Central to the dispute was gun associated with the JFK assassination.  Mayer’s client bought the gun for $62.50.   After winning their legal battle with Mayer, the client’s family sold the gun for $220,000.  Fortunately for the family, Mayer had safeguarded the gun, holding it in trust for 24 years.

Two-part question:

  1. Who was Mayer’s famous client?
  2. Who was the most famous victim of the client’s gun?

 

 

 

Monday Morning Answers #128

It makes her think of me.

Friday’s reflection on fairs gone by is here.  The answers follow today’s honor roll.

But first, I spent some time in the NEK this weekend, running both around Island Pond and along Lake Willoughby. I’ve been up there often, but have never come over Bald Mountain from Island Pond to Willoughby.  The views from Sentinel Rock State Park are phenomenal!  I imagine the area is prime leaf peeping territory.

Sentinel Rock

Sadly, don’t wait too long!  The northern side of the mountain already has several patches of red . . .in AUGUST! I assume the early color is due to the dry summer. Alas, Willoughby itself was warm and as crystal clear as ever.  If you get a chance, it’d be a great spot to beat the heat the week!

Honor Roll

Answers

Question 1

Which belongs somewhere else than with the others?

A lawyer shall:

  • A.   keep the client reasonably informed about the status of the matter.
  • B.   explain the matter to the extent reasonably necessary to permit the client to make informed decisions.
  • C.  in an ex parte proceeding, inform the court of all material facts known to the lawyer which will enable the court to make an informed decision
  • D.   Trick question. All 3 are in separate rules.

C is in Rule 3.3(d), and is an aspect of the larger duty of candor to a court.  A & B are parts of Rule 1.4 and the duty to communicate with a client.

Question 2

True or false.

There’s a rule that specifically requires a lawyer to make reasonable efforts to expedite litigation, consistent with the interests of the client.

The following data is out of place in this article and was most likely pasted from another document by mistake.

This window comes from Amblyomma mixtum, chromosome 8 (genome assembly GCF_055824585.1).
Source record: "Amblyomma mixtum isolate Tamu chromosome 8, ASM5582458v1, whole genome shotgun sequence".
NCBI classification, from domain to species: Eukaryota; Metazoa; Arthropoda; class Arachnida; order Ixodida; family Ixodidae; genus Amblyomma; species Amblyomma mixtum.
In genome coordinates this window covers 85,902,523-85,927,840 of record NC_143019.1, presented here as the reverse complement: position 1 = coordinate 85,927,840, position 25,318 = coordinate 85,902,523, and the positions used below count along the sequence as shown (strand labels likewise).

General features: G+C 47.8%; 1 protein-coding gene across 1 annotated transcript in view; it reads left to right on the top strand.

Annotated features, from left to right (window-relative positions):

TRUE – Rule 3.2

Question 3

By rule, a lawyer shall not act as an advocate in a trial in which:

  • A.  the lawyer is likely to be a “necessary witness”
  • B.  another lawyer in the lawyer’s firm is a party
  • C.  another lawyer in the lawyer’s firm is a witness
  • D.  All of the above.

This is the language from Rule 3.7 and disqualifies the lawyer who is likely to be a necessary witness from acting as an advocate at trial.  The situations in B & C are not absolute bans, but only DQ the lawyer if the relationships otherwise create a conflict.

Question 4

A client’s failure to abide by the terms of a fee agreement:

  • A.   is not grounds for a lawyer to move to withdraw
  • B.   mandates that the lawyer move to withdraw
  • C.   permits the lawyer to move to withdraw.  Rule 1.16(b)(5); See also Comment [8]
  • D.  is not covered by the rules of professional conduct

Question 5

Inspired by a recent text from one of the first people ever to follow this blog.

Bob Loblaw is the Bluth family lawyer on Arrested Development.  His advertising slogan is “You don’t need double talk, you need Bob Loblaw!”  Also, as do all great lawyers, he blogs.  His blog is the “Bob Loblaw Law Blog.”  The Bluth family hired Bob to replace the incompetent Barry Zuckerkorn.

In real life, the actors who play Loblaw and Zuckerkorn also played characters in a sitcom that debuted 30 years before Arrested Development.

Name the sitcom.

First, if you didn’t pick up on the joke, Bob Loblaw is named as such in order to sound like “blah blah blah.”  His blog is “blah, blah, blah, blah, blah.” 

Scott Baio plays Loblaw and Henry Winkler plays Zuckerkorn.   An eternity ago, the two played Chachi & Arthur Fonzarelli (Fonzie) in Happy Days.

See the source image

Five for Friday #128

She kept the hotel key.

Welcome to #128!  Vermont Route 128 is, of course, how I get to the Steeple Market, which is the official market of this blog.  And, of course, Route 128 ends in Essex, home of the Champlain Valley Fair.  Where, tonight, the gang and I are going to the Old Dominion concert.

I love the fair.  ALways have.  I’m not positive, but I think my parents used it as a baby-sitting tool when I was a kid.

Michael, take your brother to the fair.”

“Mom, it’s like 7AM.”

“Now!  And stay all day.”

“That’s what we did yesterday.”

“Michael!!!”

Latchkey kids are the best.  But, I digress.